1% is a respectable grade for Cu. One tonne of rock @1% would contain 1000kg x 0.01 = 10kg Cu = 22 lb Cu x $3.6/lb = $80. If the same thing is done for 1gpt Au, then that same chunk of rock would be worth an extra 1g/32 x $1700 = $53. So, the Cu "credits" in terms of AuEq would be 80/53 = 1.5 gAuEq.
It does not matter how this is looked at, Au mine with Cu credits, or the other way around, a Cu mine with Au credit the end result would be the same 1gpt Au +1% Cu = 1 +1.5 = 2.5 gpt AuEq = a nice chunk of rock.
Quite a few interesting things are noted from GQC Corporate Presentation, link below
- the appearance of drill core sample D-27493 showing very high grades of Au and Cu on Slide 17.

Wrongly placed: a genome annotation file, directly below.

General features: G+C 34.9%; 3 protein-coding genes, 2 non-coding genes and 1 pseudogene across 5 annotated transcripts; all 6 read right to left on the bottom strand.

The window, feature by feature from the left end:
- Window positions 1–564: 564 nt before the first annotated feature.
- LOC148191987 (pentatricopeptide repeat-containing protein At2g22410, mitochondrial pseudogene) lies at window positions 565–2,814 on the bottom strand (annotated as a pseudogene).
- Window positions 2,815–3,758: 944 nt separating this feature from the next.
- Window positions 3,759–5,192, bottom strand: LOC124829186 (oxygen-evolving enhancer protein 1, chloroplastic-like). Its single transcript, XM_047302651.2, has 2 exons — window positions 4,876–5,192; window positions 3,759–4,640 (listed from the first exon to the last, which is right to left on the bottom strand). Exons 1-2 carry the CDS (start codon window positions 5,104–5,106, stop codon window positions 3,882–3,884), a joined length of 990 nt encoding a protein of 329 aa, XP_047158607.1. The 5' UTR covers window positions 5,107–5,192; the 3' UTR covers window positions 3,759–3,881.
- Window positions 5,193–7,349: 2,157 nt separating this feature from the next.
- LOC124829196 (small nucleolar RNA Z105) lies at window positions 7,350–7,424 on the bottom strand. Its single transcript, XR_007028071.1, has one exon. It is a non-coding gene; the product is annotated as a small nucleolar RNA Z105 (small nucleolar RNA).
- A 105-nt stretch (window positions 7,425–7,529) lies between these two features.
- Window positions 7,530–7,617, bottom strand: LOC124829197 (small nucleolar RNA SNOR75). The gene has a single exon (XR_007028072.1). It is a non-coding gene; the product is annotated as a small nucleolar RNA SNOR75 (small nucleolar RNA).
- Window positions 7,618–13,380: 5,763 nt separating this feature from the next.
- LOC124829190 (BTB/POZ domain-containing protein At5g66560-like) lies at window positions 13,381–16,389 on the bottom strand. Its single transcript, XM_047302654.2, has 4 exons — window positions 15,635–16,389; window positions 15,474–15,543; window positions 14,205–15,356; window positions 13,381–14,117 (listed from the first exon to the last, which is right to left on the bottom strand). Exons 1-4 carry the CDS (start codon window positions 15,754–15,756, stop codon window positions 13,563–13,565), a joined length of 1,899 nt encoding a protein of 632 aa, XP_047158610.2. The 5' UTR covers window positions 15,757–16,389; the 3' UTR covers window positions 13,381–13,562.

- I would venture that most of the nice yellowish colour belongs to the Cu, but can visible gold be seen in this sample as well, judging from the very high Au grade? There seem to be several glittering spots (visible gold?) on the sample surface, but I am no geo. Any experts out there who want to weigh in?
- Lately GQC truncated the grades for Au and Cu in their plots. Why not just plot them using the actual values which are sometimes way over the cut-off limits? IMO, this is an overly conservative way to presnt the results.